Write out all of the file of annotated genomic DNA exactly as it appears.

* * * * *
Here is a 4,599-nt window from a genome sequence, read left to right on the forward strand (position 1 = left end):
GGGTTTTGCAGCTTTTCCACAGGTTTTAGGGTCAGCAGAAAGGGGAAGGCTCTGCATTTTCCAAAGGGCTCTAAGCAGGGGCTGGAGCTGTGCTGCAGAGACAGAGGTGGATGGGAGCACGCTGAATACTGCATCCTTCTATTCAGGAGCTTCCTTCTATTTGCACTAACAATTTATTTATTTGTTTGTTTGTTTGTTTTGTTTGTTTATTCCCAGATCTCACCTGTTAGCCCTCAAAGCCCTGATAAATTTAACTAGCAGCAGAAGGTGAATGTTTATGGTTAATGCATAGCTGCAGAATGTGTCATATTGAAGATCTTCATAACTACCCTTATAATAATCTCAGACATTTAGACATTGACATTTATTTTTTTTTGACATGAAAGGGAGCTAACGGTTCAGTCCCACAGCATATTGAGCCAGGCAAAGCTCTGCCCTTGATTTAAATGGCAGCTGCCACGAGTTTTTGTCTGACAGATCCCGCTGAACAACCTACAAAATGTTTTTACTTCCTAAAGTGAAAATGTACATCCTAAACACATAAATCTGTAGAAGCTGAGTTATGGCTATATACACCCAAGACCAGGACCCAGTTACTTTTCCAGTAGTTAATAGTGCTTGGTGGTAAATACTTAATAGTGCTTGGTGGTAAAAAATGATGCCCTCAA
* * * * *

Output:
Here is a 4,599-nt window from a genome sequence, read left to right on the forward strand (position 1 = left end):
GGGTTTTGCAGCTTTTCCACAGGTTTTAGGGTCAGCAGAAAGGGGAAGGCTCTGCATTTTCCAAAGGGCTCTAAGCAGGGGCTGGAGCTGTGCTGCAGAGACAGAGGTGGATGGGAGCACGCTGAATACTGCATCCTTCTATTCAGGAGCTTCCTTCTATTTGCACTAACAATTTATTTATTTGTTTGTTTGTTTGTTTTGTTTGTTTATTCCCAGATCTCACCTGTTAGCCCTCAAAGCCCTGATAAATTTAACTAGCAGCAGAAGGTGAATGTTTATGGTTAATGCATAGCTGCAGAATGTGTCATATTGAAGATCTTCATAACTACCCTTATAATAATCTCAGACATTTAGACATTGACATTTATTTTTTTTTGACATGAAAGGGAGCTAACGGTTCAGTCCCACAGCATATTGAGCCAGGCAAAGCTCTGCCCTTGATTTAAATGGCAGCTGCCACGAGTTTTTGTCTGACAGATCCCGCTGAACAACCTACAAAATGTTTTTACTTCCTAAAGTGAAAATGTACATCCTAAACACATAAATCTGTAGAAGCTGAGTTATGGCTATATACACCCAAGACCAGGACCCAGTTACTTTTCCAGTAGTTAATAGTGCTTGGTGGTAAATACTTAATAGTGCTTGGTGGTAAAAAATGATGCCCTCAA